FIGURE 1.

ISS-ODN regulates the expression of costimulatory molecules and TAP via IFN-αβ. A, BM-DC from wt 129 and IFN-αβR−/− mice were prepared and stimulated as described in Materials andMethods. Expressions of B7-1 and -2, CD40, MHC class I (H-2Kb), and MHC class II (I-Ab) were quantified by FACS gated on CD11c+ cells. The mean fluorescence of the unstimulated (dashed lines) and stimulated (solid lines) cells are depicted in each histogram. Isotype control staining of unstimulated cells is depicted in the shaded curve of the upper left panel (wt BM-DC, anti-B7-1) and is representative of control staining in all groups depicted. Results are quantified in each histogram as the mean fluorescence intensity ratio (MFIR), defined as MFIR = MF (cells + Ag-specific mAb)/MF (cells + isotype control Ab) (7 ). Results are displayed in each histogram as MFIR (unstimulated cells)/MFIR (ISS-stimulated cells). B, BM-DC from wt and IFN-αβR−/− mice were stimulated with ISS-ODN and mODN in vitro as described in Materials and Methods, and total RNA was analyzed by RT-PCR (leftcolumn). RT-PCR with primers specific for G3PDH is shown for comparison. wt 129 and IFN-αβR−/− mice were stimulated in vivo with ISS-ODN or mODN (right column). These mice were sacrificed, and total splenocytes were recovered as described in Materials and Methods. RT-PCR was performed with primers specific for TAP1 and G3PDH. Results shown are representative of three experiments each.

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IFN-β has been shown to modulate the expression of TAP (15). To investigate the effect of ISS-ODN on TAP expression in APC and the potential role of IFN-αβ in this activity, BM-DC from wt and IFN-αβR−/− mice were treated in vitro with ISS-ODN or mODN that did not contain the CpG motif, and total RNA was isolated at several time points. RT-PCR demonstrated that ISS-ODN treatment increased the transcription of TAP1 mRNA ∼4 h after stimulation, whereas mODN treatment did not (Fig. 1,B, first column). Real-time semiquantitative RT-PCR demonstrated a 1.5-fold increase in TAP1 transcription at 4 h in ISS-ODN-stimulated BM-DC, escalating to a 1.9-fold increase at 6 h (data not shown). TAP1 transcription did not increase in response to ISS-ODN in BM-DC from IFN-αβR−/− mice, suggesting that IFN-αβ mediated this activity as well. This result is consistent with the absence of augmented MHC class I expression in IFN-αβR−/− BM-DC following ISS-ODN stimulation (Fig. 1 A).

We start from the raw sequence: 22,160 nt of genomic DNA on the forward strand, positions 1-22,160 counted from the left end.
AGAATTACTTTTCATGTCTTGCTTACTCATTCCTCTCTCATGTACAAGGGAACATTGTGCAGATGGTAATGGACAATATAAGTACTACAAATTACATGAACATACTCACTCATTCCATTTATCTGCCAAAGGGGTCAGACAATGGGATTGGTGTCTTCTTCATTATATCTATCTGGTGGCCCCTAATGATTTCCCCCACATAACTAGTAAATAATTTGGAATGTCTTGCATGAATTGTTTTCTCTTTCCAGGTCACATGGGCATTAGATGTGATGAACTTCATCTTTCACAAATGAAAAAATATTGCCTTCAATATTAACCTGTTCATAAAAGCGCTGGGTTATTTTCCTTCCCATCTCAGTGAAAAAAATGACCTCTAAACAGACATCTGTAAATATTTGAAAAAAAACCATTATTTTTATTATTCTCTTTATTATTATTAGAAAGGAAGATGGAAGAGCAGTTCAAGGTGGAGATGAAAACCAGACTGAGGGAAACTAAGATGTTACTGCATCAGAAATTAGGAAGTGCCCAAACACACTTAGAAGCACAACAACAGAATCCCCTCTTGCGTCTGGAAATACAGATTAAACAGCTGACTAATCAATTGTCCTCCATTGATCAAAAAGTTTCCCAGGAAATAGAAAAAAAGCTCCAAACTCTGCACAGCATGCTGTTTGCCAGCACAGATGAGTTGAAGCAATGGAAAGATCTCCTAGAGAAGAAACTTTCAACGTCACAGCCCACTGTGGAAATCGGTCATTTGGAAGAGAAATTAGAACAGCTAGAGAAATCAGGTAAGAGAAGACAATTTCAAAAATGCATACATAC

ISS-ODN and IFN-αβ also regulated TAP expression in vivo. wt and IFN-αβR−/− mice were treated by i.v. injection of ISS-ODN or mODN and were sacrificed at subsequent time points. Splenocytes were isolated, and total RNA was analyzed by RT-PCR. mRNA for TAP1 increased at 2 h in response to ISS-ODN, but not mODN, and this effect was sustained up to 6 h (Fig. 1 B, second column). In contrast, TAP1 was not up-regulated in splenocytes from IFN-αβR−/− mice.

ISS-ODN appeared to regulate the expression of TAP and costimulatory molecules via IFN-αβ. To examine the role of IFN-αβ in priming of CTL by ISS-based vaccines, wt 129 and IFN-αβR−/− mice were immunized with OVA and ISS-ODN, and OVA-specific CTL activity was measured. wt mice demonstrated efficient priming of OVA-specific CTL activity (Fig. 2,A). IFN-αβR−/− mice exhibited a 41–88% reduction in CTL activity between 50:1 and 2:1 E:T cell ratios. IFN-αβR−/− mice treated with mAb blockade against B7-1 and -2 before immunization showed a similar reduction in CTL priming, indicating that the observed reduction was due to the absence of IFN-αβ signaling. The IFN-αβR−/− and wt mice had similar CD4+ and CD8+ T cell subsets, as determined by FACS analysis (Table I); therefore, the observed differences were not an artifact due to reduction of the CD8+ population. These data demonstrated that IFN-αβ played a critical role and acted upstream of B7 costimulation in priming of CTL by ISS-based vaccines.

FIGURE 2.